Tuesday, 3 July 2012
Time moves on.
The two young Kestrel chicks on the reserve look like they're about to fledge very soon, here one looks out from the nest box.
It's been over two weeks since my last posting, a combination of running out of things to say as a result of the reserve running out of steam and a preoccupation with some tracking down of family history facts and evidence. On the reserve the breeding season has pretty much ended now, there are a few Redshank and other wader chicks about but we're pretty much waiting for the autumn passage to start now. A couple of Green Sandpipers have been about but there's not a lot else of note about, apart from the one Brent Goose that doesn't look 100% fit. Other than that, the reserve remains as overgrown as I've ever seen it and on damp days like today is bloody uncomfortable to walk through, resulting in wet trousers. A few Meadow Browns and Small Heaths have been appearing but no butterflies and Odonata have been about so far, in even reasonable numbers.
So on the back of that daily boredom it was nice a fortnight ago, to welcome onto Sheppey someone who was researching her family history, a family that included in one place down it's line, a member of my family, so we were very loosely related. She has spent the last couple of weeks on and off the Island and with my help, researching her quite tangled family history. It's been good fun and very interesting and having carried out some research on my family history a few years ago, that and my knowledge of local people and history, has enabled me to help her and as a result we have become special friends.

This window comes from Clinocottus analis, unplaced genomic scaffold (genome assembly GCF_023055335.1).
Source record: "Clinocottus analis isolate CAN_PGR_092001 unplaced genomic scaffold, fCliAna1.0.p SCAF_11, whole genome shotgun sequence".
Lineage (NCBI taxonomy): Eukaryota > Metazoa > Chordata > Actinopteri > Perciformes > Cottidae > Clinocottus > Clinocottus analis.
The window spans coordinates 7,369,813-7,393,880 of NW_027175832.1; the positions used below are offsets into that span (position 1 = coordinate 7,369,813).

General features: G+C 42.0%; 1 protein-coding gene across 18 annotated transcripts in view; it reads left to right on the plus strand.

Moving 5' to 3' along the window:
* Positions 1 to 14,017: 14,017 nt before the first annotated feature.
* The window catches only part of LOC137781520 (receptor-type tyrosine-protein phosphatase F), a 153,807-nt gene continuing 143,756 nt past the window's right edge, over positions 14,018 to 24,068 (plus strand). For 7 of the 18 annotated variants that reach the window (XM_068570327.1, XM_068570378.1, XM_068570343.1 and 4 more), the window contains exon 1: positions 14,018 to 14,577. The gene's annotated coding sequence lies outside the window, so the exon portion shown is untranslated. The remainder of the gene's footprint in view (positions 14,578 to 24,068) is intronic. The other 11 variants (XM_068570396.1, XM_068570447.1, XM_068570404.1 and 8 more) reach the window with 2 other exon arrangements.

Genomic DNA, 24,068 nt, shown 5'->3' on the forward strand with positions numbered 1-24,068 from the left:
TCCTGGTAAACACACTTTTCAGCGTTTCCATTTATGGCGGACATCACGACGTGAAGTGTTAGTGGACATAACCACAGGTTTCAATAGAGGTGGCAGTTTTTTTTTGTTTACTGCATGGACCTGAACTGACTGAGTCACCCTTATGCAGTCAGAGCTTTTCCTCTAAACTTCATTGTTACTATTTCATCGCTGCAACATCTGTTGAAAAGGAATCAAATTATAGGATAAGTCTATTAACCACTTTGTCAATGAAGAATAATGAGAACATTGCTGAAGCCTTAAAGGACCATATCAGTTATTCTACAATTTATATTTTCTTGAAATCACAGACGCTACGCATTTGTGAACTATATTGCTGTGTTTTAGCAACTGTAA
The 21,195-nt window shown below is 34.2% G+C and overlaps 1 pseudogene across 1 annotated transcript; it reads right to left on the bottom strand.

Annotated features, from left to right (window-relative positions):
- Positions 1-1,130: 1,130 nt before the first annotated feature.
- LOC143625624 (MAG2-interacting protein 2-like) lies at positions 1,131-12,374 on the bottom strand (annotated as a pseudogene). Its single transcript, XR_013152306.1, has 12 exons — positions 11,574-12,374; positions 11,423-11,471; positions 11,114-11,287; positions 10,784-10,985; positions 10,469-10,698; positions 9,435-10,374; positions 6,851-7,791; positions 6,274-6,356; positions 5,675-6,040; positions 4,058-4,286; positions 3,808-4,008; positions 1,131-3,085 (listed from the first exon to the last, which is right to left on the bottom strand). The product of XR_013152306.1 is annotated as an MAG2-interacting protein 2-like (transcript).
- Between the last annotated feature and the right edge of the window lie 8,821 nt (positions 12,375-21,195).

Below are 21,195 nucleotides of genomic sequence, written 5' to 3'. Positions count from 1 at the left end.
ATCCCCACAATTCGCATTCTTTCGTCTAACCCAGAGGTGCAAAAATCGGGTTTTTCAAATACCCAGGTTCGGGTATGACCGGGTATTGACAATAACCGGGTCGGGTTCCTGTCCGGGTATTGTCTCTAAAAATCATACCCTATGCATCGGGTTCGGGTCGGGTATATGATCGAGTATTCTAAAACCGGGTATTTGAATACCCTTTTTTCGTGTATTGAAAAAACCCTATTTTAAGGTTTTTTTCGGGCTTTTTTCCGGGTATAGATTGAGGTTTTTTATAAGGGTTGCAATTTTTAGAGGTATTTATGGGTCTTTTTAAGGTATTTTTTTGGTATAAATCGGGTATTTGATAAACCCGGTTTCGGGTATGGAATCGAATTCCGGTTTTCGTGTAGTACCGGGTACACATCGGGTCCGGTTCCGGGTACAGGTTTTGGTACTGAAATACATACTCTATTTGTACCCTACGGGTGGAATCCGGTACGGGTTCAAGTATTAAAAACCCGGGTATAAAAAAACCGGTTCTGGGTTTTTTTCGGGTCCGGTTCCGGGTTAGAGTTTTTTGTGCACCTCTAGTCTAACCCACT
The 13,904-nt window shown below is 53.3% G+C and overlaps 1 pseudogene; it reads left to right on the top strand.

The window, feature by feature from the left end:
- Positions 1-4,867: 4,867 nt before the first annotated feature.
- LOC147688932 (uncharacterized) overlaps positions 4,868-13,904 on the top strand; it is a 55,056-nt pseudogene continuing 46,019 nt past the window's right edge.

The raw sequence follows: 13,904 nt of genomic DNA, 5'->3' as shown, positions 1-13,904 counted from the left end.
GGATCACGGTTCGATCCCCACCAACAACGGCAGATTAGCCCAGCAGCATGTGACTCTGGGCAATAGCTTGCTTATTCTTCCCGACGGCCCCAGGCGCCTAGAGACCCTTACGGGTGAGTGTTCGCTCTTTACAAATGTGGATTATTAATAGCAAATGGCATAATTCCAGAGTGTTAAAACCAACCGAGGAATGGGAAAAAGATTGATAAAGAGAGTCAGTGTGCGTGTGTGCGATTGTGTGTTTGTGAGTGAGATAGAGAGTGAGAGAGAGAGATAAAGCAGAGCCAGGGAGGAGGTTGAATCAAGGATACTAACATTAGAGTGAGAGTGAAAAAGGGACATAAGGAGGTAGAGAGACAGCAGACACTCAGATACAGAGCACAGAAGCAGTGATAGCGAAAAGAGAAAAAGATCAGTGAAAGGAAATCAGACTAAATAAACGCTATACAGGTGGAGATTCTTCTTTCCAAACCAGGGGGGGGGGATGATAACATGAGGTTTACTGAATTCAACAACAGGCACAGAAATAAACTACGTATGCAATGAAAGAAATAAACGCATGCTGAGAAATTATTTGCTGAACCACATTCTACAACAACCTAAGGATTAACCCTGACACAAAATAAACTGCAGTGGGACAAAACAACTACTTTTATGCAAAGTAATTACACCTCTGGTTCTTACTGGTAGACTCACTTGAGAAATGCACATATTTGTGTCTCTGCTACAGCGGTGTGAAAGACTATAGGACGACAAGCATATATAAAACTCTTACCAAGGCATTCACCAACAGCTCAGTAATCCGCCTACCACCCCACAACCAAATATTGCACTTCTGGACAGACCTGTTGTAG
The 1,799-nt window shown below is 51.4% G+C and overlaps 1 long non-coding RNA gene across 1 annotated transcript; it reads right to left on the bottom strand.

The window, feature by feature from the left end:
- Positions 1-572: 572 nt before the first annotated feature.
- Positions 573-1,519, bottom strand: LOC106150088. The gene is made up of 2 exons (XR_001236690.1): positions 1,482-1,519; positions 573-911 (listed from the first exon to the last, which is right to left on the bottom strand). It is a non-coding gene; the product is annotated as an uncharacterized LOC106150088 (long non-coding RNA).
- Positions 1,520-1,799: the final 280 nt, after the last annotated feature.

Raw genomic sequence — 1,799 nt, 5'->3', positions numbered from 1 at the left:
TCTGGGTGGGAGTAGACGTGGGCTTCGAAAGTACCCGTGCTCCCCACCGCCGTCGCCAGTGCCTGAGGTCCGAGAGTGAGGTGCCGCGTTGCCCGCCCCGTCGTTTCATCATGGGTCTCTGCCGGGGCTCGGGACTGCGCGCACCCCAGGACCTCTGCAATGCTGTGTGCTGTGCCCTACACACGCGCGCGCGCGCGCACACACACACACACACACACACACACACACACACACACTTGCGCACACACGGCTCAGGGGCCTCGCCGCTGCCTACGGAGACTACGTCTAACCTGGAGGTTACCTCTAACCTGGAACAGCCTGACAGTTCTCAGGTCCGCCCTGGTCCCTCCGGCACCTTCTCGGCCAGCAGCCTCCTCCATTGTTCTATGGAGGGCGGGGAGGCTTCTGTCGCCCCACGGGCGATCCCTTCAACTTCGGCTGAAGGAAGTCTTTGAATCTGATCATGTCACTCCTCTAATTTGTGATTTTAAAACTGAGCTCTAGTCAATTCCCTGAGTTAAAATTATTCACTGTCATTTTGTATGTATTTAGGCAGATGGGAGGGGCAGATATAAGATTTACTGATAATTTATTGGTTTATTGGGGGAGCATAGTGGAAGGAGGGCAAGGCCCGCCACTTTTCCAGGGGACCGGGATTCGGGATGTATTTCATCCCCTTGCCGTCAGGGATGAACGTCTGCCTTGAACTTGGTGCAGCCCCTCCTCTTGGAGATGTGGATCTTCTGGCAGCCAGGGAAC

For me, researching family history is a riveting subject and the further down the line backwards that you go, the more absorbing it gets as you go down lots of blind alleys before all of sudden pieces of jigsaw start to fall into place. Coupled with that is the social history that surrounds the family at various stages of their evolution, that too can be just as interesting., In the case of my family, it was possible to follow individual family groups around the various farms on Sheppey as they moved to where work was available. Here, when you look at the ten-year census returns, it is often astounding to see how many people, and not all from the same family, who were recorded in just one simple, two up-two down farm cottages, with no water and no lighting as such. And probably as a result of that, how many, both adults and infants, had died in between the ten year censuses, they certainly lived in some pretty squalid conditions, often stuck out on cold and damp marshes miles from anywhere.
Researching family history is something that you go into with some trepidation at first but as you find your way round the information sites and the discoveries start to mount up and the paperwork starts to overload your desks, it becomes totally absorbing and extremely addictive after a while.